Hooray for Hollywood Heights, One of East Dallas’ Cutest Neighborhoods

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Hollywood Heights
This home at 903 Valencia is a perfect example of a Hollywood Heights stone-embellished Tudor. (Photo: Kim Leeson)

When I started looking for a home as a newlywed in 1990, my British husband was traveling for work in Europe. He said, “Dahling, just find something as close to a thatched cottage as possible.” Little did he suspect that in bright, shiny new-build Dallas, I’d do just that. I found a charming little bungalow that was just perfect for building my nest, lodging my revolving door of rescue pups, and eventually raising my son.

I also found a lot more in this eclectic East Dallas Conservation District.

I found great neighbors, and the sort of unity I’ve only experienced growing up on military bases around the world. When we lost power recently, my next-door neighbors, who are on a different grid, let us run an extension cord from their home so we could get on the internet. A few years ago, when our internet went out, my other next door neighbor gave me her password so I could continue writing.

When I moved into Hollywood Heights, one neighbor was approaching 90. She was the original homeowner of the first spec home in the neighborhood. Most of my neighbors were well past retirement age. They looked out for us young’uns, and now 29 years later, my generation is doing the same for the incoming batch of newbies.

Stained glass windows are a coveted feature in Hollywood Heights homes. (Photo: Kim Leeson)
Residents have preserved the historic details that make these home so special. (Photo: Kim Leeson)
One of the two Pueblo-style homes in the neighborhood. (Photo: Karen Eubank)

Neighborhood Events

It’s not just looking out for one another that makes Hollywood Heights a great neighborhood. If you want fun, we have a lot of it. Our Easter Parade is legendary. It was the brainchild of Newellian (if you live on Newell that’s what you’re called) Liz Simmons. It’s a community effort that results in some of the craziest grown-up Easter bunnies you’ve ever seen, impressively creative floats, great music, excellent food, and yes, even adult beverages.

The Home Tour committee gets in on the Easter Parade. (Photo: HSMNA)

Following close on the heels of the Easter festivities are Halloween and Christmas events. Simmons started trends for these holidays as well. Halloween is next level fun. There are plenty of graves, loads of candy, and very often a boa constrictor plays a prominent role. During the Christmas season Santa is on hand for photos, assisted by beautiful elves, and Simmons creates a wonderland Tim Burton would envy. Her holiday light display has garnered national attention. People descend from all over Dallas to take photos in front of her handiwork.

Only in Hollywood Heights do you have an Easter float Tim Burton would love.Photo: Karen Eubank
Photo: Courtesy of The Hollywood Heights Neighborhood Association and Liz Simmons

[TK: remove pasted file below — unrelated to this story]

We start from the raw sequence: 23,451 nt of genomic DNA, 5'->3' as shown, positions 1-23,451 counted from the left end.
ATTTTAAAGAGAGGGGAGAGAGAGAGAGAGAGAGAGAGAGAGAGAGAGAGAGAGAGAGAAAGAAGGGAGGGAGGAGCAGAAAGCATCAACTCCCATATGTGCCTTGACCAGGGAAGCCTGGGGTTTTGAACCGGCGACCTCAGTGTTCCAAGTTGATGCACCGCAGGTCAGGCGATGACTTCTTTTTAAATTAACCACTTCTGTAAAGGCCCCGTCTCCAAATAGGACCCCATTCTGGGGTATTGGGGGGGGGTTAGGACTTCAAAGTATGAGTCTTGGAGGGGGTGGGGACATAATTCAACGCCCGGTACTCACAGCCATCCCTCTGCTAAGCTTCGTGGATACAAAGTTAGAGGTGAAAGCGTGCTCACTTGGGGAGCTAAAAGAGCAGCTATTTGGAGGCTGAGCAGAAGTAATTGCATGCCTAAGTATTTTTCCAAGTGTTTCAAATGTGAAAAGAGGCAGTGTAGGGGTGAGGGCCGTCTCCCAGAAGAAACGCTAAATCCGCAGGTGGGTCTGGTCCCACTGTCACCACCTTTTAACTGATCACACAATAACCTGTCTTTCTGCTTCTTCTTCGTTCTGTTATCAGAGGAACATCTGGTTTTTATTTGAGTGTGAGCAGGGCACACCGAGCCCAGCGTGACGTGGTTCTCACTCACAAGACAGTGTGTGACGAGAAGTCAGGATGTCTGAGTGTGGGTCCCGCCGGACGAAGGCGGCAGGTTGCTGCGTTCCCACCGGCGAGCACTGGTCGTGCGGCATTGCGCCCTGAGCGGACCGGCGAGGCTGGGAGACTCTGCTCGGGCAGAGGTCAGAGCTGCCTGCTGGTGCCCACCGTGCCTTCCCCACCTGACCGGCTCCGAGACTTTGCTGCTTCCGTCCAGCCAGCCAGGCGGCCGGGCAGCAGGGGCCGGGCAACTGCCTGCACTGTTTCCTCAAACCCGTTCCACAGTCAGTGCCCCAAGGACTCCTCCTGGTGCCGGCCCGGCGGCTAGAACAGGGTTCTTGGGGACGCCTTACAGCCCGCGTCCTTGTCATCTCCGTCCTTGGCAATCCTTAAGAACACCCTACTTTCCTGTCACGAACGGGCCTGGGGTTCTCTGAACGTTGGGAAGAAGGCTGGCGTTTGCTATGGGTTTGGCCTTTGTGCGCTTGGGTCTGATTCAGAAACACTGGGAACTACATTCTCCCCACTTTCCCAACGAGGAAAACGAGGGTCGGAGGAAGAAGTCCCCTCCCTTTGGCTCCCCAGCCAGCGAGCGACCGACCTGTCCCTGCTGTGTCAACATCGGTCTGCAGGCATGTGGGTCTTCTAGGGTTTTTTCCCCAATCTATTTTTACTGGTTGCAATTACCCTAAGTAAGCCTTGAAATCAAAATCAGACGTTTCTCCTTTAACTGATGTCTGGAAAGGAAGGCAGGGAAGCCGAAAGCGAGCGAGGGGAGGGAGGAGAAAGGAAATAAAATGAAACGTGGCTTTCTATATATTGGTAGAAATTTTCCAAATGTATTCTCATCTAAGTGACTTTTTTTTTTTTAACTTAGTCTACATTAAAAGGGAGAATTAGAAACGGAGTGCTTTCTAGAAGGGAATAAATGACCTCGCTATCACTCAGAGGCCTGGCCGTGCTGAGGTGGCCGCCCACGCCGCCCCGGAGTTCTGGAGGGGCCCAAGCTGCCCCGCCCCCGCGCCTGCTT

Hollywood Heights has block parties, wine nights, and breakfast in the park to name only a few of the activities. Neighbors constantly come up with new ideas that are embraced with open arms. Of course, if you read CandysDirt.com, you know all about the famous Hollywood Heights Home Tour. We just finished up the 28th year of being one of the most successful tours in the Metroplex.


Historic Architectural Treasure

This neighborhood has one of the largest collections of stone-embellished Tudor cottages in America. Not only are there gorgeous Tudor homes, but we also have Spanish and French Eclectic, Minimal Traditional, Craftsman, Monterrey, and two rare Pueblo-style homes. J.B. Salmon was the gentleman that turned a former dairy farm into what is officially known as the Hollywood Santa Monica neighborhood. He allowed the diverse architectural styles, as long as other builders and architects stuck to the deed restrictions. I think he’d be pleased to see how his little development turned out.


The success of any neighborhood is a team effort. Forever friends are made, and memories are created that sustain you for life. I asked my son Rowan, now grown and off to Boston for his Master’s degree, what he thought about growing up in Hollywood Heights.

“There is a real sense of community here,” he said. “Lindsley park is a wonderful cornerstone for any young child growing up in the neighborhood. It’s safe, calm, and everyone looks after each other. It’s just a really comforting, sweet neighborhood.”


Karen Eubank

Karen is the owner of Eubank Staging and Design. She has been an award-winning professional home stager for more than 25 years and a professional writer for over 20 years. Karen is the mother of a son who’s studying for his masters at The New England Conservatory of Music. An ardent animal lover, she doesn’t mind one bit if your fur baby jumps right into her lap.

Reader Interactions


  1. Kyle Rains says

    Top schools too: Lakewood, Long and Woodrow. Generations have attended these historic institutions, tying everyone together.

  2. Fran says

    I lived in Hollywood Heights in the late 1980’s and I loved the neighborhood and my neighbors. I loved my house and if I’d stayed in Dallas longer I would have renovated the kitchen. From Dallas I moved to New Jersey and found a great old house there too and then I moved to DC and am now we’re living on a mountain south of Charlottesville. But I still have great memories of my house in Hollywood and with some great parties that we had in the back yard. When anyone I know is moving to Dallas I always tell them to move to Hollywood Heights.

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